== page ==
Episode 6 is all about what accessories to wear or not - avoid things that are shiny and make noise as they are a distraction - you want your audience to focus on you and your message, not what you are wearing. There is a checklist you can download from that episode.
What About Wearing Sleeveless?
This is a question I get asked a lot.
Sleeveless can be a distraction for a couple of reasons. One, if you arms are really buff, your audience will be looking. If they’re not, your audience will be looking.
This is also something you need to pay attention to in respect to the culture you are speaking in. Lots of companies have dress codes that specifically call out sleeveless clothing - so if in doubt, don’t.
There’s also a really interesting study from University of Maryland psychologist Dr. Kurt Gray and his colleagues from Yale University and Northeastern University.
The study suggests the more clothes you are wearing, the more competent you are perceived to be. I’ll put a link to the study in the show notes so you can check it out for yourself.
A sleeveless dress or blouse with a light jacket works well as you are not adding bulk with sleeves and you are adding a nice fashion detail with the jacket. A bonus is you now have a place for your microphone.
Do Your Homework
What does the stage where you are speaking look like?
If you are speaking in a hotel conference room, the background is typically a black or dark blue drape or in some cases, a beige or white wall.
If you want to stand out from your background, you are going to want to wear a contrasting color.
Blues, greens, and shades of pink and purple are safe choices that will direct the focus to you so you stand out from your background.
If you are wearing black on a dark background, you are going to disappear.
White is a challenge because it can cause lighting problems if you have a dark background. In some instances, your background may be a projected image with a lot of white.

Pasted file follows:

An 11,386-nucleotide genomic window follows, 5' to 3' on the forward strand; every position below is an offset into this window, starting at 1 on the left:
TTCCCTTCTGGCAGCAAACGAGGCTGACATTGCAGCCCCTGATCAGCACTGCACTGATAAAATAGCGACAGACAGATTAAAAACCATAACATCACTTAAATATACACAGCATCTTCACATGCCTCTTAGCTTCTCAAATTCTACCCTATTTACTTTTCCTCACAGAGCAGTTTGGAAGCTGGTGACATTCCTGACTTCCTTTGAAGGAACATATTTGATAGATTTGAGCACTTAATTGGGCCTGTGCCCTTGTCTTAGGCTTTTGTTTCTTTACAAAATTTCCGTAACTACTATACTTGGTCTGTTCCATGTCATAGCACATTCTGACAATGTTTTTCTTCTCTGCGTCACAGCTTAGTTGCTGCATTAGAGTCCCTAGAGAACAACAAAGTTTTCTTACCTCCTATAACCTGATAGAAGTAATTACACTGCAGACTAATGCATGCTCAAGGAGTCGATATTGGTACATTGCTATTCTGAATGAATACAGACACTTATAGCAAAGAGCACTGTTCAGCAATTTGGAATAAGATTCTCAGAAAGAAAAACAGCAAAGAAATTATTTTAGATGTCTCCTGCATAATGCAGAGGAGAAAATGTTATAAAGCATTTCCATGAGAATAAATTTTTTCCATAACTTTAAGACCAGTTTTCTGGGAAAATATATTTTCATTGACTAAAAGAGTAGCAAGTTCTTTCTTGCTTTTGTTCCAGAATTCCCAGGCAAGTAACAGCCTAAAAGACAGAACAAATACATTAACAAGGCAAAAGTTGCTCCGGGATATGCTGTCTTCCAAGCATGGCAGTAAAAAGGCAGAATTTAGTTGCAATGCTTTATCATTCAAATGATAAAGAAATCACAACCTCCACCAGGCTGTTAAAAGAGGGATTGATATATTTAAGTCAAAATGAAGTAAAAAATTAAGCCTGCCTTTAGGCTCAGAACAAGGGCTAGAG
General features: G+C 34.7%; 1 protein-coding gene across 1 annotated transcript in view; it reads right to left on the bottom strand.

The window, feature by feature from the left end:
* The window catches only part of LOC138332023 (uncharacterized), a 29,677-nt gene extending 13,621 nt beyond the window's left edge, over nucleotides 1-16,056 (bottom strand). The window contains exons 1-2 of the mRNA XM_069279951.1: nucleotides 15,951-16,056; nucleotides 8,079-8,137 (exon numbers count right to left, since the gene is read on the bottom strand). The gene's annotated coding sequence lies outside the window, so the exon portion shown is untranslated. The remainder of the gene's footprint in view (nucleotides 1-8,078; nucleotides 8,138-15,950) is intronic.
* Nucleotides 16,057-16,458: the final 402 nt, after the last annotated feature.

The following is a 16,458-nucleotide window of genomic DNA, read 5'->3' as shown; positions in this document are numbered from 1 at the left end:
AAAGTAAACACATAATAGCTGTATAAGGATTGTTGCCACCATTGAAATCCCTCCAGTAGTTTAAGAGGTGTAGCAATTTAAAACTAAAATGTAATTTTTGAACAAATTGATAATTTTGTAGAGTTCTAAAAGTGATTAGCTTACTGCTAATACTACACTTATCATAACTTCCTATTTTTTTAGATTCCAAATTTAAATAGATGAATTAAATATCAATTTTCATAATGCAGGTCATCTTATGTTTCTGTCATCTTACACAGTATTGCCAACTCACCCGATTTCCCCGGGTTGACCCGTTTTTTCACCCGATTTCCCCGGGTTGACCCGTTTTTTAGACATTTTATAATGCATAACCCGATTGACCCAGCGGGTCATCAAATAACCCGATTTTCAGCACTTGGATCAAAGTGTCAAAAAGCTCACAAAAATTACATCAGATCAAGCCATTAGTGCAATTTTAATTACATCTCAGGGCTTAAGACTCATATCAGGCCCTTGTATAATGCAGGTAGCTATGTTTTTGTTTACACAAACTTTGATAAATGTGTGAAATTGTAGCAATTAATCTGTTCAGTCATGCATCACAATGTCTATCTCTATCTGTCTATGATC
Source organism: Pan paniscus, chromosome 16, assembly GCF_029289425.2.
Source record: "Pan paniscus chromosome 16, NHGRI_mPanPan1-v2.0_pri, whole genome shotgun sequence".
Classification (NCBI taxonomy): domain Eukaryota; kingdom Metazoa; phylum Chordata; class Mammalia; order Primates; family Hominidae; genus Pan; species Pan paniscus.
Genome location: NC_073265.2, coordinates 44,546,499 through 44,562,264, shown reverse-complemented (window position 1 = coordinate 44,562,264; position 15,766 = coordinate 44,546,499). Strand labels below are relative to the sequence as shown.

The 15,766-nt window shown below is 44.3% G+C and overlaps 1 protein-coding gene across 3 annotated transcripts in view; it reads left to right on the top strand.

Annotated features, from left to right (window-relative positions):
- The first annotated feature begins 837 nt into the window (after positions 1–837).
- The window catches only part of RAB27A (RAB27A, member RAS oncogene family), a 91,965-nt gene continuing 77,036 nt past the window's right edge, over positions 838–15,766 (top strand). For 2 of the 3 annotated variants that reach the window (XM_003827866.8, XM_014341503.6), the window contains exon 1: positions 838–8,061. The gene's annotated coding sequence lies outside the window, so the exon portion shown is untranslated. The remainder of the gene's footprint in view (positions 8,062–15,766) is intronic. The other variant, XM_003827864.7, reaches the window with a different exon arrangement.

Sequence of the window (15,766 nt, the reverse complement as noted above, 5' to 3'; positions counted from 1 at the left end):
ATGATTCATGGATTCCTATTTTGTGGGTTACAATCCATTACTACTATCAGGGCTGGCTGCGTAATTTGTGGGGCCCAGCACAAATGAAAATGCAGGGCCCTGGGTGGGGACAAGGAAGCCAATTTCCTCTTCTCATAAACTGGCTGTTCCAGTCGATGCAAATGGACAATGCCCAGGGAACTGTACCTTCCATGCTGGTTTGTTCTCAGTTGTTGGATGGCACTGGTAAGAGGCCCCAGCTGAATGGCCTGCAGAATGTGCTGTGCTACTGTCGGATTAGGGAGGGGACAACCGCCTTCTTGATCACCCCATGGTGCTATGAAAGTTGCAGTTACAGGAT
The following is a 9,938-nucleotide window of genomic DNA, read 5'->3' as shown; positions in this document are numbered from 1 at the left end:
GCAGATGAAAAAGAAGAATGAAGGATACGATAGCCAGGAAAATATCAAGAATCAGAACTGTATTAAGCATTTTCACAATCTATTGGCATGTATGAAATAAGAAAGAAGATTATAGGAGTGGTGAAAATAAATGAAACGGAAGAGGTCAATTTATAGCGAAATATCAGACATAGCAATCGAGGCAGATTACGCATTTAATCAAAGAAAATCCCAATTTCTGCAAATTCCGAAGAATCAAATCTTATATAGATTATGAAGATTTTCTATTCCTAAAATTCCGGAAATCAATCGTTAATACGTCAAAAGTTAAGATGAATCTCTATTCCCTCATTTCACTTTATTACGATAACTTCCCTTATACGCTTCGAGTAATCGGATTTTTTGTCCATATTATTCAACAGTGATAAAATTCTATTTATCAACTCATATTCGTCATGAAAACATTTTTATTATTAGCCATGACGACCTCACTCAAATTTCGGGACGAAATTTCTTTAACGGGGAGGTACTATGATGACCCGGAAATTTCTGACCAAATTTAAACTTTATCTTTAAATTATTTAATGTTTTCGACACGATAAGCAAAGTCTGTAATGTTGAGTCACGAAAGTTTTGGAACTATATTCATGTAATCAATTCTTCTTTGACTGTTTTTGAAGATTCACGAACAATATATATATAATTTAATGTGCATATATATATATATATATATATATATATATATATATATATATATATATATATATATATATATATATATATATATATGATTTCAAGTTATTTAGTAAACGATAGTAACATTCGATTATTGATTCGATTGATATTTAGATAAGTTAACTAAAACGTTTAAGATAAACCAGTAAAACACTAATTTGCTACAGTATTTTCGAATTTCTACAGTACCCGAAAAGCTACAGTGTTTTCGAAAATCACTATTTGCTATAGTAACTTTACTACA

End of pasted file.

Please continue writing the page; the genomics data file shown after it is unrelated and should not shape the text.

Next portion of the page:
If that’s the case, you’ll blend in if you are wearing a white or light outfit. White can also make you look larger on camera.
If you can’t get that information ahead of time, bring a couple of different outfits so you have options. Typically if you are speaking in the morning, you will come in the night before. I like to check out the room ahead of time so I can adapt to any unforeseen challenges.
Lots of time the tech crew is doing last minute tests and they’ll be in the room. Make friends with them and ask if you can do a quick slide run through with the lights up so you can get sense of how bright the lights will be - if you aren’t used to it, it can be very disorienting.
My friend, camera geek and event producer extrordinaire, Rando Martins says it’s always a breath of fresh air when a speaker comes in early to check out the stage, audio and their slides.
He advises that not all fonts are compatible with all programs, and checking in way ahead of time will ensure your slides look the way you intended them to. If you wait until the last minute, they may not be able to make the adjustments necessary and they’ll look that way in your recording. A good reason to check in early, especially if you are going to use your own laptop.
There are lots of compatibility issues, so getting there early helps everyone look their best.